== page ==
Philip W. “Bill” Phillipson was born in Sweden on December 4, 1904. He immigrated to Denver Colorado USA in 1923. In 1925, he took a job with Goodwin Granger & Co making fishing rods. He left the company in 1926, but Granger lured him back later that year—offering to make him a supervisor with twice his previous pay.
Goodwin Granger died suddenly in 1931 so Bill Phillipson was made supervisor of the entire manufacturing shop. He and Agnes Marshall kept the company going until WWII forced it to close in 1942.
In 1945 after WWII, Bill Phillipson made a very generous offer to purchase the Goodwin Granger Company from Granger’s widow May Granger/Stocks. Mrs. Granger/Stocks liked the offer, but Agnes Marshall was still on the Goodwin Granger Rod Company Board of Directors. She and Bill did not get along. With her veto and the security of an established company, Bill Phillipson lost out to the Wright & McGill Rod Co.
Bill Phillpson started the Phillipson Rod & Tackle Co in 1946 with brand new equipment, machinery and a fresh supply of Tonkin bamboo from Charles Demarest. Agnes Marshall was reported to have told Bill, “You won’t last five years.” By the Spring of 1947, the Phillipson Rod & Tackle Co had a full line of rods for sale at the Denver Sport Show—months before Wright & McGill had similar rods available. Then in 1951, Bill had each rod produced that year marked with a special designation to celebrate the 5 year mark in business. These special rods possess the number “51” on the butt section and were meant to let Agnes know she was totally wrong.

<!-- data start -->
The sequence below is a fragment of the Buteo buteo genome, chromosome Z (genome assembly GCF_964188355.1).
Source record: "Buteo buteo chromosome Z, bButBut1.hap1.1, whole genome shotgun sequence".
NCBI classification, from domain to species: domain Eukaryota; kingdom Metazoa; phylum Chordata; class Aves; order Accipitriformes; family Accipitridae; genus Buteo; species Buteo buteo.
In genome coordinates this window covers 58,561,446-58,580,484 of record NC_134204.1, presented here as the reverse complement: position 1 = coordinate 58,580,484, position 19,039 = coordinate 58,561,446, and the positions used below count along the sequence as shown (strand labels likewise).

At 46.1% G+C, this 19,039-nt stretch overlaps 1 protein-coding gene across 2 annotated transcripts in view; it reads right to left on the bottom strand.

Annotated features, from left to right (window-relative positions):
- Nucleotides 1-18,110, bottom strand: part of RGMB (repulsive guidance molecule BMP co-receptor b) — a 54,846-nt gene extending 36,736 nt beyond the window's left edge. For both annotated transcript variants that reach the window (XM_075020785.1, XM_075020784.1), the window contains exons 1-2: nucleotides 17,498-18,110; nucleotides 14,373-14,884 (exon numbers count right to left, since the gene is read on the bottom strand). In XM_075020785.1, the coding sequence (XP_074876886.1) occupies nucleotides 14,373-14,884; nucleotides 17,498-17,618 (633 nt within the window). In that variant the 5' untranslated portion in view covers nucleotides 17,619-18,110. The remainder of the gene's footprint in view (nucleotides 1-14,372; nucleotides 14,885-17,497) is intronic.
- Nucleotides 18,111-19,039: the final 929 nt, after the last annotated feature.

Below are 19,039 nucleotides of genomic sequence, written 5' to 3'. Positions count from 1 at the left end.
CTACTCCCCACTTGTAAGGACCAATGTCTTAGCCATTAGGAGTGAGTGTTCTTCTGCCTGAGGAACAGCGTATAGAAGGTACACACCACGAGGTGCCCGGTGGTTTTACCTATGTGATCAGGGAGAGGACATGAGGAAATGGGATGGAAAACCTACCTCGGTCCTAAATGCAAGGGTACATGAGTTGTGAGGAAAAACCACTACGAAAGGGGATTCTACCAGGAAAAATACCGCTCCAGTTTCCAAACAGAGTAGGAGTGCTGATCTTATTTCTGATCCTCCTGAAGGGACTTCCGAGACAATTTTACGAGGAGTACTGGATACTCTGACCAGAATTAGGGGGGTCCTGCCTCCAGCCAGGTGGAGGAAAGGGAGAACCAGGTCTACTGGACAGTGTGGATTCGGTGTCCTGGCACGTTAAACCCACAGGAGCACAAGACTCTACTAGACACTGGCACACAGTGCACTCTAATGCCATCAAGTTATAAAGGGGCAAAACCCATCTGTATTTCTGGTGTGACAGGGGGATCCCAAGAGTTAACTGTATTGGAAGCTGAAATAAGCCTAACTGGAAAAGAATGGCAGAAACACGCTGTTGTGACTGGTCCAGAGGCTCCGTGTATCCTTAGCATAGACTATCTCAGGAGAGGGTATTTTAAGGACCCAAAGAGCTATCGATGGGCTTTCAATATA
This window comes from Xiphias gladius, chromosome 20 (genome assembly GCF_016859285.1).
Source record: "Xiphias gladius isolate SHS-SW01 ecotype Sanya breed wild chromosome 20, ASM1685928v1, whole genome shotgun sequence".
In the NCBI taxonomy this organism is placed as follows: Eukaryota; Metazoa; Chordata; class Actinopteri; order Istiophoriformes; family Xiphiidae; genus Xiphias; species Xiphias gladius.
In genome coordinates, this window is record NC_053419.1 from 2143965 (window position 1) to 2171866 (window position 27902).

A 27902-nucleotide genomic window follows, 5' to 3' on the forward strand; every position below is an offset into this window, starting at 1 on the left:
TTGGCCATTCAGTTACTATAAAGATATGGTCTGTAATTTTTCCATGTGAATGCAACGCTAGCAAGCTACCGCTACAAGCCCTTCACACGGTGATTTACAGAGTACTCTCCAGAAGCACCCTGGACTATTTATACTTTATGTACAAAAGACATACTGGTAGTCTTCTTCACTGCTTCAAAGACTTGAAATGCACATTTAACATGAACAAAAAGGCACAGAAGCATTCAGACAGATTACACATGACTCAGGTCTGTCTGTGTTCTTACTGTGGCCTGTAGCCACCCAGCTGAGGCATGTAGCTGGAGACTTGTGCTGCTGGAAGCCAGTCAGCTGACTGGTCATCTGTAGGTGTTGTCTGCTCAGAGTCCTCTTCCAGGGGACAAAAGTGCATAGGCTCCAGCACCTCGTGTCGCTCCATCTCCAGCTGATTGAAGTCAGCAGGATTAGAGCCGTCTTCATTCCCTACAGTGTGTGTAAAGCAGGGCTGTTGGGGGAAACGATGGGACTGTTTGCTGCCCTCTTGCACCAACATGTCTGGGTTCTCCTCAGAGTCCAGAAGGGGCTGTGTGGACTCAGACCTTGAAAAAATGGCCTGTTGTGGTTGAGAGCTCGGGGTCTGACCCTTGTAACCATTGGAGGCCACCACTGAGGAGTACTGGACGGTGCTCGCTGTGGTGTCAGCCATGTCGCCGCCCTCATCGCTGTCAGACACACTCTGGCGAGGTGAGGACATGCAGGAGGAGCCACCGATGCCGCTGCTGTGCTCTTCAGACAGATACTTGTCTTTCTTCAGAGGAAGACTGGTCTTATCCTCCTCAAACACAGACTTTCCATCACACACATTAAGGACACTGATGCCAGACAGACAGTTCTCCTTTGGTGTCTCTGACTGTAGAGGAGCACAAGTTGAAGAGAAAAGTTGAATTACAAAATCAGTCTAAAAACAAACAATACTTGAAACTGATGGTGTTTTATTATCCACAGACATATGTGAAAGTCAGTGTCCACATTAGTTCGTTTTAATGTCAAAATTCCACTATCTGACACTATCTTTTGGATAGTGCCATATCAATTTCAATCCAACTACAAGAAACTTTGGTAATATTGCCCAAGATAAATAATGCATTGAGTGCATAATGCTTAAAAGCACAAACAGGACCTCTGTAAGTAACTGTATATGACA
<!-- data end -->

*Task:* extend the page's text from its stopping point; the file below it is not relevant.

The bamboo embargo of the early 1950’s had a dramatic effect on the availability of Tonkin Cane for Phillipson too. Rods were produced from 1947 through 1954 until bamboo inventories were exhausted. The Phillipson Rod & Tackle Co went on to produce some of the best fiberglass rods until it was sold to 3M in 1972.
Bill Phillipson was an accomplished caster. In the early 1930’s he was 3 times Colorado state all-around Fly Casting Champion, set the world record for Distance Fly Casting (142 feet) in 1935, and was ultimately recognized by the Fishing Hall of Fame in the 1950’s.